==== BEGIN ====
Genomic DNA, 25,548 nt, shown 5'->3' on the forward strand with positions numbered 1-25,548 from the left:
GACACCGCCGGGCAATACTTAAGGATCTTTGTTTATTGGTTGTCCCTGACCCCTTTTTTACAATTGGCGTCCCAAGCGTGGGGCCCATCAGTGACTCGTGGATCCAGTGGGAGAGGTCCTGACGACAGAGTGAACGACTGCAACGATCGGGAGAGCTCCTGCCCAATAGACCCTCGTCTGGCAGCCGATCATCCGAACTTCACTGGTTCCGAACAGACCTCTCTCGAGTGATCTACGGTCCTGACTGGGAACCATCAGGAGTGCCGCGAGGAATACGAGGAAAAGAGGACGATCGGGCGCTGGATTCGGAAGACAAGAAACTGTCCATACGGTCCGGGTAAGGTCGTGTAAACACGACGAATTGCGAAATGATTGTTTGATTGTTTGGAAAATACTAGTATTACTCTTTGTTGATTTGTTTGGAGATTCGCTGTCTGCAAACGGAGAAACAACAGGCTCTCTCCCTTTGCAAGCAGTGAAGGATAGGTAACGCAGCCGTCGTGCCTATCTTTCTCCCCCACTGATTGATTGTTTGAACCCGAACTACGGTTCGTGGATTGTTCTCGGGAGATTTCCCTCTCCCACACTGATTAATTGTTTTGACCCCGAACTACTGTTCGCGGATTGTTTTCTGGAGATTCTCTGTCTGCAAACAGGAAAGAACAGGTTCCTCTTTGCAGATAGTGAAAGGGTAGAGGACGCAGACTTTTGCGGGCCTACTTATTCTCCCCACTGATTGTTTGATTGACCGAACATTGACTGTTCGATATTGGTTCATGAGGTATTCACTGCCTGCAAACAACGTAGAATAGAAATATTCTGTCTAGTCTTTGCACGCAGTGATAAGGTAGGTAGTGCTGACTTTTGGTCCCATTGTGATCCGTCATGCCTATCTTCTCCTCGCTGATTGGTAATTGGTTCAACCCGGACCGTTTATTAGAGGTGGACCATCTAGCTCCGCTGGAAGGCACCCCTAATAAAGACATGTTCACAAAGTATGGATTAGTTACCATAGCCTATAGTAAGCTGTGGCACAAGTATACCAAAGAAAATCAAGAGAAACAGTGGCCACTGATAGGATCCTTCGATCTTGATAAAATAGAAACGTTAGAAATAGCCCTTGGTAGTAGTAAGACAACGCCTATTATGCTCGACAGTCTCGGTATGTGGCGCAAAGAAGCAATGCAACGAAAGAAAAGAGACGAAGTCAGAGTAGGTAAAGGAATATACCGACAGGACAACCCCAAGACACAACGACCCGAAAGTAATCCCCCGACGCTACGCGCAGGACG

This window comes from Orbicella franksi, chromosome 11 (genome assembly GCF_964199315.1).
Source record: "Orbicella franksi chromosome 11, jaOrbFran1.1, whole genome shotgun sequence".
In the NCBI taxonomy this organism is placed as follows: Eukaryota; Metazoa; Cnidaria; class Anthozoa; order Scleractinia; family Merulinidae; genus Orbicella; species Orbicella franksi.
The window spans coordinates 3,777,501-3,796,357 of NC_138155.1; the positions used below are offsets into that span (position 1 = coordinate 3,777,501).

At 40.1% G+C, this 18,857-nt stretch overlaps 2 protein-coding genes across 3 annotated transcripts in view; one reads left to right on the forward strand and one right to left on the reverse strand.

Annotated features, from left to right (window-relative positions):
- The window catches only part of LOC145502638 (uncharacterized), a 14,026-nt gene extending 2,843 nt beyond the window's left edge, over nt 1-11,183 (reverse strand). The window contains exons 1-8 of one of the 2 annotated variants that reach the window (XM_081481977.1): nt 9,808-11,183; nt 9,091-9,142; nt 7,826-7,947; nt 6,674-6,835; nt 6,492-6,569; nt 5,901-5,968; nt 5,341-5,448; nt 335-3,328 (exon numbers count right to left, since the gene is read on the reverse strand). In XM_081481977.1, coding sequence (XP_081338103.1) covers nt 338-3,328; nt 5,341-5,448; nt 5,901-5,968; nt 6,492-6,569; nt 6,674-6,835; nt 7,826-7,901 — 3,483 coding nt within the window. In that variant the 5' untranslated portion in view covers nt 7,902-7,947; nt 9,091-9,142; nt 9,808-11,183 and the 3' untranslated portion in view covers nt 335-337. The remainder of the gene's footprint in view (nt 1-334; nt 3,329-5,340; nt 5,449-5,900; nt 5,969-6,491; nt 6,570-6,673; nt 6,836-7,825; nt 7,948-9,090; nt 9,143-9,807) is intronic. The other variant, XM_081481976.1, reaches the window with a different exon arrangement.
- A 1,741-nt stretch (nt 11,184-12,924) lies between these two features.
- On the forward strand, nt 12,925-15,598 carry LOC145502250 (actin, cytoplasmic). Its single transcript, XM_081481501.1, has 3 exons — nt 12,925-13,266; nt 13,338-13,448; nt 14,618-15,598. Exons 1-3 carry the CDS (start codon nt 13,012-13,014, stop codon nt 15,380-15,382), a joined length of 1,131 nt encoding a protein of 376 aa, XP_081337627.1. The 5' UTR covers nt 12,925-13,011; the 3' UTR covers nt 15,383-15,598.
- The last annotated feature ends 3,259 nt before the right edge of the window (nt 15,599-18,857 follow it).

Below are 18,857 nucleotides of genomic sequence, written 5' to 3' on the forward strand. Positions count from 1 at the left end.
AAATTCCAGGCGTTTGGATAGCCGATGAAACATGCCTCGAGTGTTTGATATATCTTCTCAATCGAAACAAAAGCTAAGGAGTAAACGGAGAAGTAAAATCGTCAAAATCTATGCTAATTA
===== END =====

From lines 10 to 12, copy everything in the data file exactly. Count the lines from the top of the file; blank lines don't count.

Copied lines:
- A 1,741-nt stretch (nt 11,184-12,924) lies between these two features.
- On the forward strand, nt 12,925-15,598 carry LOC145502250 (actin, cytoplasmic). Its single transcript, XM_081481501.1, has 3 exons — nt 12,925-13,266; nt 13,338-13,448; nt 14,618-15,598. Exons 1-3 carry the CDS (start codon nt 13,012-13,014, stop codon nt 15,380-15,382), a joined length of 1,131 nt encoding a protein of 376 aa, XP_081337627.1. The 5' UTR covers nt 12,925-13,011; the 3' UTR covers nt 15,383-15,598.
- The last annotated feature ends 3,259 nt before the right edge of the window (nt 15,599-18,857 follow it).